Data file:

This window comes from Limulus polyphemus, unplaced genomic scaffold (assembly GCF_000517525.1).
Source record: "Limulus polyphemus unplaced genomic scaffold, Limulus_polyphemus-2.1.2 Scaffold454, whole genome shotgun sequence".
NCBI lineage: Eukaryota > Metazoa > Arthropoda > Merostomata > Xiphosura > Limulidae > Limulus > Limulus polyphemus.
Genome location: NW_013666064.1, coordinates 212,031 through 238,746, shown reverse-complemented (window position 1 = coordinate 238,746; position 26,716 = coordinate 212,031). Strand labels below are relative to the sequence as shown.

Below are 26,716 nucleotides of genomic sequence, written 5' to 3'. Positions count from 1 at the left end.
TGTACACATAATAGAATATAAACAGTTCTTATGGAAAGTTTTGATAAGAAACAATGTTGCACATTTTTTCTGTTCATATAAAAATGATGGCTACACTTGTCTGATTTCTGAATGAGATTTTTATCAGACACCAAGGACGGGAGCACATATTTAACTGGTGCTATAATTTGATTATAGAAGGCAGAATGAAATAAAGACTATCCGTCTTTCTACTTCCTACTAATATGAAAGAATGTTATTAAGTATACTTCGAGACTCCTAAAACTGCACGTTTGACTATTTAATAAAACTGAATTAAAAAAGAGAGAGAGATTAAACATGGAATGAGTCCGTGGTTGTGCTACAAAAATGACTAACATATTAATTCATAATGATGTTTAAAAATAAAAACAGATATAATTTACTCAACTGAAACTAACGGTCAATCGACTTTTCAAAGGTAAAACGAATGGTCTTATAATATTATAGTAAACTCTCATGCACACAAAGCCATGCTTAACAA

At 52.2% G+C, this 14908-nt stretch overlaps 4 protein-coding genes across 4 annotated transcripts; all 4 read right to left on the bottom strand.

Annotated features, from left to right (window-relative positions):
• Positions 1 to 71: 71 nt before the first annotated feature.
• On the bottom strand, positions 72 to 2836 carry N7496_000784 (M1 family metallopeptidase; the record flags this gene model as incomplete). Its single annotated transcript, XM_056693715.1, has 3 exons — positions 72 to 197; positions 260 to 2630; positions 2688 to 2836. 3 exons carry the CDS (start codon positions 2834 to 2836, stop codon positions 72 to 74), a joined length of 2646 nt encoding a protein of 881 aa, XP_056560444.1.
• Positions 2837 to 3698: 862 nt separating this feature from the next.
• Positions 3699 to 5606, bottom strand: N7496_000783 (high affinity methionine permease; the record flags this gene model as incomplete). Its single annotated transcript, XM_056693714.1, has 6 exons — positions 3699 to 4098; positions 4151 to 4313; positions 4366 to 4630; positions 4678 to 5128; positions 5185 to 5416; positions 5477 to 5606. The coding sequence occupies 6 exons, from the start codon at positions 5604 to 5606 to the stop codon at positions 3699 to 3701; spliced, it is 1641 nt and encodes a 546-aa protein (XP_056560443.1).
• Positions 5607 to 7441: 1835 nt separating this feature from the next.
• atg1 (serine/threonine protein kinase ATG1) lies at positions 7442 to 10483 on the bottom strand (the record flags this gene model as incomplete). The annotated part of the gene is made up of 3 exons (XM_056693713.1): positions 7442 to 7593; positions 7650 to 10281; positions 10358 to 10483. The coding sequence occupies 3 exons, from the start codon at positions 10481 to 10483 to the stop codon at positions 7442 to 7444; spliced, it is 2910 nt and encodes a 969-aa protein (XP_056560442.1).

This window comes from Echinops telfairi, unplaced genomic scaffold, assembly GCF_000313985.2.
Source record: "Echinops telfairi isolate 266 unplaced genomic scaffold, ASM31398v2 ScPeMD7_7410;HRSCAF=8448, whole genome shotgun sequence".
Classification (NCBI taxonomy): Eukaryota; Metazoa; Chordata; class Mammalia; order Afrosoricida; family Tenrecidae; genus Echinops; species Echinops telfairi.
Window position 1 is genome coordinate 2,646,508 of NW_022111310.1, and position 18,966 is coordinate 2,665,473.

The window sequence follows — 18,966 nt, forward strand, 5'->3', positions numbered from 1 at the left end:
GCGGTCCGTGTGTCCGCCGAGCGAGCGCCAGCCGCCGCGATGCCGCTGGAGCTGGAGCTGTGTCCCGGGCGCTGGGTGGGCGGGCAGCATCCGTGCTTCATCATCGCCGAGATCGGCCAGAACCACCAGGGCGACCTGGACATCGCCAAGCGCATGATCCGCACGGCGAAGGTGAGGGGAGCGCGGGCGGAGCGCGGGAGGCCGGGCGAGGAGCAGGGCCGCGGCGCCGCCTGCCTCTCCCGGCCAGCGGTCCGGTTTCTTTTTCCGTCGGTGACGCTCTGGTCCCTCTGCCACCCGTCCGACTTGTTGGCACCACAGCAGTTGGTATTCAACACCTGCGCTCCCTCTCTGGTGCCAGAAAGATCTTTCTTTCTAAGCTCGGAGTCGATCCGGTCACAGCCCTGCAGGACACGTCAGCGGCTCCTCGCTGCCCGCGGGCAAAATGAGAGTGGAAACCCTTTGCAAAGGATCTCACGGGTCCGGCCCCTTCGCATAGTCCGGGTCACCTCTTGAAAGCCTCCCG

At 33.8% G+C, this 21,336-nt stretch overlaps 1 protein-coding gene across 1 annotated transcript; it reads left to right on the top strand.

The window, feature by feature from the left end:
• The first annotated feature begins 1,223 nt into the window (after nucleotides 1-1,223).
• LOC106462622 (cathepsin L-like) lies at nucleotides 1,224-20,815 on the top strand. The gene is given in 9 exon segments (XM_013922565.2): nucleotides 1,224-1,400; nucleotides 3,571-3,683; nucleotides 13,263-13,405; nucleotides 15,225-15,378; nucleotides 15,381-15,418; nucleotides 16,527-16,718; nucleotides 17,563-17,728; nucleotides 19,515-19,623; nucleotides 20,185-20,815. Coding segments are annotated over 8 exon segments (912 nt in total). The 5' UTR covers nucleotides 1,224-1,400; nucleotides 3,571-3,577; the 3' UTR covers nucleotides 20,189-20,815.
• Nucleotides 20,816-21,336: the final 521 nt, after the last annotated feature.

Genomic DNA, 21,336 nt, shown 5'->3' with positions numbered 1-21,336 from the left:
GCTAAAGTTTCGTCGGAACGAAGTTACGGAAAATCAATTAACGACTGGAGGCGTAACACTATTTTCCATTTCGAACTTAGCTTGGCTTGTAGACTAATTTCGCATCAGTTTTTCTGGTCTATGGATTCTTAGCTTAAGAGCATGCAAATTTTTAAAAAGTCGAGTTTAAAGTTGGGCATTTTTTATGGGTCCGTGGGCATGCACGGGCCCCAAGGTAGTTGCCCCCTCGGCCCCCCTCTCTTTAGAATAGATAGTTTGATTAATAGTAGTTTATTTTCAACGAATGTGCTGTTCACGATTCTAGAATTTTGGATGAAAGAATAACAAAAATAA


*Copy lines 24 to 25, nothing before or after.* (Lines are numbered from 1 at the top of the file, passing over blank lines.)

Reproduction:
• LOC106462622 (cathepsin L-like) lies at nucleotides 1,224-20,815 on the top strand. The gene is given in 9 exon segments (XM_013922565.2): nucleotides 1,224-1,400; nucleotides 3,571-3,683; nucleotides 13,263-13,405; nucleotides 15,225-15,378; nucleotides 15,381-15,418; nucleotides 16,527-16,718; nucleotides 17,563-17,728; nucleotides 19,515-19,623; nucleotides 20,185-20,815. Coding segments are annotated over 8 exon segments (912 nt in total). The 5' UTR covers nucleotides 1,224-1,400; nucleotides 3,571-3,577; the 3' UTR covers nucleotides 20,189-20,815.
• Nucleotides 20,816-21,336: the final 521 nt, after the last annotated feature.